Trump budget ends US national service tradition
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The massive federal budget proposed this week by President TrumpDonald John TrumpCensus Bureau spends millions on ad campaign to mitigate fears on excluded citizenship question Bloomberg campaign: Primary is two-way race with Sanders Democratic senator meets with Iranian foreign minister MORE would strikingly phase out our nation's nearly century-old practice of funding national service programs, a bipartisan tradition that spanned congressional majorities and presidents of both parties. 

According to early reports, the president would save $1.7 trillion from mandatory spending by shaving or reforming various entitlement programs. The cuts are historic and much-needed.

If adopted, this budget would move the nation towards solvency, spending only those dollars we have. But the White House's laudable goal of reducing government waste has seemingly blinded it to the reality that not all tax dollars spent are dollars wasted.

For the last 80 years, every successive president, no matter their party, has increased our nation's investment in national service. Instead, this budget would move us towards eliminating it altogether. Included among the many programs and agencies slated to lose funding is the Corporation for National and Community Service (CNCS), the federal agency that administers AmeriCorps.

On the surface, the CNCS caricature fits the profile of the budget's other targets for elimination. Why should the government, in the words of Office of Management and Budget Director Mick Mulvaney, ask a coal miner in West Virginia to pay for some lazy millennials to sing "Kumbaya" in the forest for a year?

They plainly shouldn't, and that's not what national service is. In funding CNCS, which marries tax dollars with private investment to advance the work of nonprofit, community and faith-based groups like Catholic Charities USA, Teach for America, and Habitat for Humanity, our government isn't asking coal miners to finance singalongs but instead to care for our veterans, fix our schools and infrastructure, and aid communities struck by natural disaster.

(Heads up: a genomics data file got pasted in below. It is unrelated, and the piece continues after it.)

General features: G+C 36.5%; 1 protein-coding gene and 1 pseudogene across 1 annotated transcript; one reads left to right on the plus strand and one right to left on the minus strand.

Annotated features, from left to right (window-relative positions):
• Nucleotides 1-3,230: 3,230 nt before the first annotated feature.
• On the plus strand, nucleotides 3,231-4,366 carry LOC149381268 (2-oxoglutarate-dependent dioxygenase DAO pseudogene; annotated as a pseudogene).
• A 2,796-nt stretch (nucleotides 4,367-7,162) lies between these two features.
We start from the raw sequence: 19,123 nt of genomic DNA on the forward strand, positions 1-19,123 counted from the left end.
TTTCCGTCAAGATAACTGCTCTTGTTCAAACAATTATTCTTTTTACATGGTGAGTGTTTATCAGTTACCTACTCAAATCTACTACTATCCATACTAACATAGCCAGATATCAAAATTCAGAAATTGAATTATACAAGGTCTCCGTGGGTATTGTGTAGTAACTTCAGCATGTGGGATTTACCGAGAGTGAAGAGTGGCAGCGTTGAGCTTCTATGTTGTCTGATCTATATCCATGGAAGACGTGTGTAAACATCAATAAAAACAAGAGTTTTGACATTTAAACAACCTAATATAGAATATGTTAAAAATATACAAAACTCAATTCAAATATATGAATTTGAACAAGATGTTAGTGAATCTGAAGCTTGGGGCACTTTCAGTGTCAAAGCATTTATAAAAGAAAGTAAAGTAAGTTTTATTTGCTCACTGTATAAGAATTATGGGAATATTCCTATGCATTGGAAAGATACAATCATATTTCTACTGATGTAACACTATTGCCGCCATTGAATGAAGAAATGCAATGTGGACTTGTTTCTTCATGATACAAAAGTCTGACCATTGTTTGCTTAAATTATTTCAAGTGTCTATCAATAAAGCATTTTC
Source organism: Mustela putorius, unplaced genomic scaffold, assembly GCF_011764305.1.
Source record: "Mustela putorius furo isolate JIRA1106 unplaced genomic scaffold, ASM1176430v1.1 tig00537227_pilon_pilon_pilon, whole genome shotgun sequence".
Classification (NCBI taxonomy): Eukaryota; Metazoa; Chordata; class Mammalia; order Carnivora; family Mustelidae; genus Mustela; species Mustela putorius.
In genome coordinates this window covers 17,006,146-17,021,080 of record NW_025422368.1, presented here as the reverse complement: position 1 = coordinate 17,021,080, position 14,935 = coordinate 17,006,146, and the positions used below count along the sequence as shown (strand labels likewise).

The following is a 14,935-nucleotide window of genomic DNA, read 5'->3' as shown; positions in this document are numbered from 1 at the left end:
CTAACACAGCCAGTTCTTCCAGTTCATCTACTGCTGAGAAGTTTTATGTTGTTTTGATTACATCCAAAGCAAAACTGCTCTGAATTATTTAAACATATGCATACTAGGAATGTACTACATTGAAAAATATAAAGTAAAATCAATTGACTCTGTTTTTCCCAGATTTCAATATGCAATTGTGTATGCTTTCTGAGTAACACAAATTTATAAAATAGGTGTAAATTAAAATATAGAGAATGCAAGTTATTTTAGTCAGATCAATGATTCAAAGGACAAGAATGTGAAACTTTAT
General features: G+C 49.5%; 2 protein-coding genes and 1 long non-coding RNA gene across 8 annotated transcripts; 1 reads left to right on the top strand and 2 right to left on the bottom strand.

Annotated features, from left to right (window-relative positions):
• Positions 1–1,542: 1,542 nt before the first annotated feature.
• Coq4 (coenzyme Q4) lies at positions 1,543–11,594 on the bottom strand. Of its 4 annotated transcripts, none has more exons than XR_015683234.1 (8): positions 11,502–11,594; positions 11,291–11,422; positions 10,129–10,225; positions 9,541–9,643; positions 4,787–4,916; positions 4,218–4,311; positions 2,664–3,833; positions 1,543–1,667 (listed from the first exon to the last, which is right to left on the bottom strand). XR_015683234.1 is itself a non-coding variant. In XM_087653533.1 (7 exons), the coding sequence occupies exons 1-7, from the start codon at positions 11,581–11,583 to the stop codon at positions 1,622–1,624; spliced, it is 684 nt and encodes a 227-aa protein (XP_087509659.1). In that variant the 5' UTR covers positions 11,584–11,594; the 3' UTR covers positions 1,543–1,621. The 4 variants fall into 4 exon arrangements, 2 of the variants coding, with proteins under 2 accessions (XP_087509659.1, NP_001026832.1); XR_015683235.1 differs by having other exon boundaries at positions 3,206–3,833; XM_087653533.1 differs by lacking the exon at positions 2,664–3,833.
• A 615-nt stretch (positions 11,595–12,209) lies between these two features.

All told, national service programs total just $1.03 billion. CNCS's budget accounts for only one-third of one single percent of the federal budget.

That's $1.03 billion that we could invest in the care of our veterans and their families, in chronically-failing schools, and economic upliftment of our nation's inner cities and rural communities. And, according to a study by Columbia University economists, every dollar spent on national service generates a return of four for society. Said another way: that's billions and billions lost in higher wages, better schools, and stronger communities.

Presidential budgets are as equal parts grandstanding political demonstrations and sincere policy positions. Policy overlaid with politics. This budget was intended to make clear the days of profligate Washington spending are over. Good.

But to strip funding for national service is to do a disservice to American patriotism, the tax payer, those who serve, and those served.

National service is just that: service to the nation. The young people who invest their time and talents are drawn to AmeriCorps and its partners by the same thread that tugs so many into the military: their desire to give of themselves to their country.

National service is an investment. And investments, by nature, are often hazy propositions, but we already know that national service programs reap huge returns — not only for those serving, but for those served, like children in struggling schools, those impacted by natural disasters, and our veterans.

These programs do the hard, often thankless work of making America great. If anyone should understand that, it should be the president.  

Eric Tanenblatt, a former chief of staff to Georgia Governor Sonny Perdue and senior advisor to U.S. Senator Paul Coverdell, served as vice chairman and member of the Board of Directors of the Corporation for National and Community Service under two presidents.


 The views of the contributors are their own and not the views of The Hill.